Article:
Children’s vision develops in stages. If something goes wrong in one stage of a child’s vision development, it can affect other areas of learning and development. The National Association for Child Development reports that many of the problems children with developmental delays have is because their central vision hasn’t developed the way it should. Because of problems with visual function, children with autism and other visual delays might rely on self-stimulating behaviors known as stimming.
AskDrSears points out that children need visual stimulation for their brains to develop. Infants develop peripheral vision first, followed by their macular, or central vision. Sensory input causes nerve cells in the brain to form connections with other nerve cells. This continuous visual input to the eyes is what develops the visual center in the brain. Sensory deprivations, particularly the lack of visual stimulation, interfere with a baby’s brain development. According to the National Association for Child Development, vision dysfunction -- including undeveloped central vision -- is common in many children with autism spectrum disorders, some of whom are unable to process visual and auditory information at the same.
Developmentally delayed or visually impaired children might engage in stimming behaviors to compensate for undeveloped vision or other problems with vision function. Stimming behaviors send messages that stimulate the senses and are common in children with autism spectrum disorders. Autistic children who have problems with visual function often engage in repetitive behaviors that continue to strengthen their peripheral vision while their central vision fails to develop normally, according to the NACD.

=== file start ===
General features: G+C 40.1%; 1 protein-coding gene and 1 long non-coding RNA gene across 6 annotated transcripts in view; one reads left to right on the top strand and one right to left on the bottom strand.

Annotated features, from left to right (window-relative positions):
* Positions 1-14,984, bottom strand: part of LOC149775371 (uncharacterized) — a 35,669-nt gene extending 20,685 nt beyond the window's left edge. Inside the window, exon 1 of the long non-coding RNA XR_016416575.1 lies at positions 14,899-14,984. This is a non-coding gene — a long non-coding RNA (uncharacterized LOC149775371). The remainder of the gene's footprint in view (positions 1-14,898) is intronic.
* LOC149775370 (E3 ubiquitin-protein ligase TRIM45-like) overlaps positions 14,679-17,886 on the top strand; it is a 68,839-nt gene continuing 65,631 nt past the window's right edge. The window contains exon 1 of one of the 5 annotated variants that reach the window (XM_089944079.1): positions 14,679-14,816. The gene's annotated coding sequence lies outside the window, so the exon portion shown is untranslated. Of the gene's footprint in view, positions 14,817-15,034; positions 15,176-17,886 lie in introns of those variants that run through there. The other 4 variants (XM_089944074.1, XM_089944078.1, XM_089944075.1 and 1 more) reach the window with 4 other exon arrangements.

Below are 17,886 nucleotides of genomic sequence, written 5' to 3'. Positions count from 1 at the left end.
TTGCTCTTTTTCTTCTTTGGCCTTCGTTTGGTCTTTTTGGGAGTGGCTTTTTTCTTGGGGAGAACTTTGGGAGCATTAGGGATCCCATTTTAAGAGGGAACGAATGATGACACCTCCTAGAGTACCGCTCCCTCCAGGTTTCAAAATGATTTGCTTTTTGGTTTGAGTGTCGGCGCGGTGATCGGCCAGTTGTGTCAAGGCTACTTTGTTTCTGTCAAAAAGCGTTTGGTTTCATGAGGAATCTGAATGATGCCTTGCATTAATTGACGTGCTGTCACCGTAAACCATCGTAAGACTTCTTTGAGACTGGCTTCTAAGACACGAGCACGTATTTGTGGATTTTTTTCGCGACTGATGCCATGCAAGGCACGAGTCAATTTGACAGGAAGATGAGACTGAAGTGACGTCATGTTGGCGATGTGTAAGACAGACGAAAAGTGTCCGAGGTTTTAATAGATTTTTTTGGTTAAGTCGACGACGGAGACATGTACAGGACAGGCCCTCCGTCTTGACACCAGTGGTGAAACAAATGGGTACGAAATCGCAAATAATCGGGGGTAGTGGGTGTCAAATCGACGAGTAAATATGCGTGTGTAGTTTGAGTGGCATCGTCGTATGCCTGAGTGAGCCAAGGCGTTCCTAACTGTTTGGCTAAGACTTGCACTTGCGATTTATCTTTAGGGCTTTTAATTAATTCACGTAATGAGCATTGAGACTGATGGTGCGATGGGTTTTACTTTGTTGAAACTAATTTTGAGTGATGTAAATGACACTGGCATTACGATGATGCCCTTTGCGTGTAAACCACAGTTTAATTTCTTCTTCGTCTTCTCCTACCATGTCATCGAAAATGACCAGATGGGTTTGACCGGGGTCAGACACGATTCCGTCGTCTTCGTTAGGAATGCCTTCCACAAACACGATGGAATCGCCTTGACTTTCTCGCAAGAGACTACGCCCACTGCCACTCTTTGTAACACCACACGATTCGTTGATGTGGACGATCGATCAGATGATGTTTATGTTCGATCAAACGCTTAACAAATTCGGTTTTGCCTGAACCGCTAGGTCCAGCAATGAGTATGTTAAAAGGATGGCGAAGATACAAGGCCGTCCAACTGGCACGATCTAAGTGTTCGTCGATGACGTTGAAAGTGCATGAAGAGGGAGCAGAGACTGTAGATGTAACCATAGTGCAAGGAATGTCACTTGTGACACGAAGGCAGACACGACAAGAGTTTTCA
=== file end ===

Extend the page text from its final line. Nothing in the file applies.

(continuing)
Visual Stimming Behaviors
The North Shore Pediatric Therapy website lists visual stimming behaviors such as hand-flapping, staring at lights or ceiling fans and repetitive blinking as common stereotypical behaviors children with autism rely on to stimulate the senses. Some children use stimming behaviors such as looking out of the corners of their eyes, moving their fingers in front of their eyes, staring at an object or watching it spin. Stimming behaviors help to stimulate the brain, particularly for a child who needs more sensory input.
Reasons for Stimming Behaviors
Stereotypical behaviors generally associated with autism include not making eye contact or looking from the side of the eye. Stimming is another common characteristic of autism that is often related to vision problems. Whatever form stimming takes, a child has a reason for engaging in the behavior. Dr. Melvin Kaplan, an expert in the field of visual management training, points out at Autism-help.org that an autistic individual might flick her fingers in front of her eyes or rock back and forth to create depth perception. Similarly, rocking from side to side can be a sign that a child has trouble paying visual attention.
- National Association for Child Development; The Selective Use of TV and Videos for Advancing the Development of Special Needs, Typical and Accelerated Preschool Children; Robert J. Doman Jr.
- AskDrSears: Visual Stimulation for Newborns
- Autism-Help.org: Comorbid Visual Problems
- North Shore Pediatric Therapy: Self-Stimulatory Behaviors
- Jupiterimages/BananaStock/Getty Images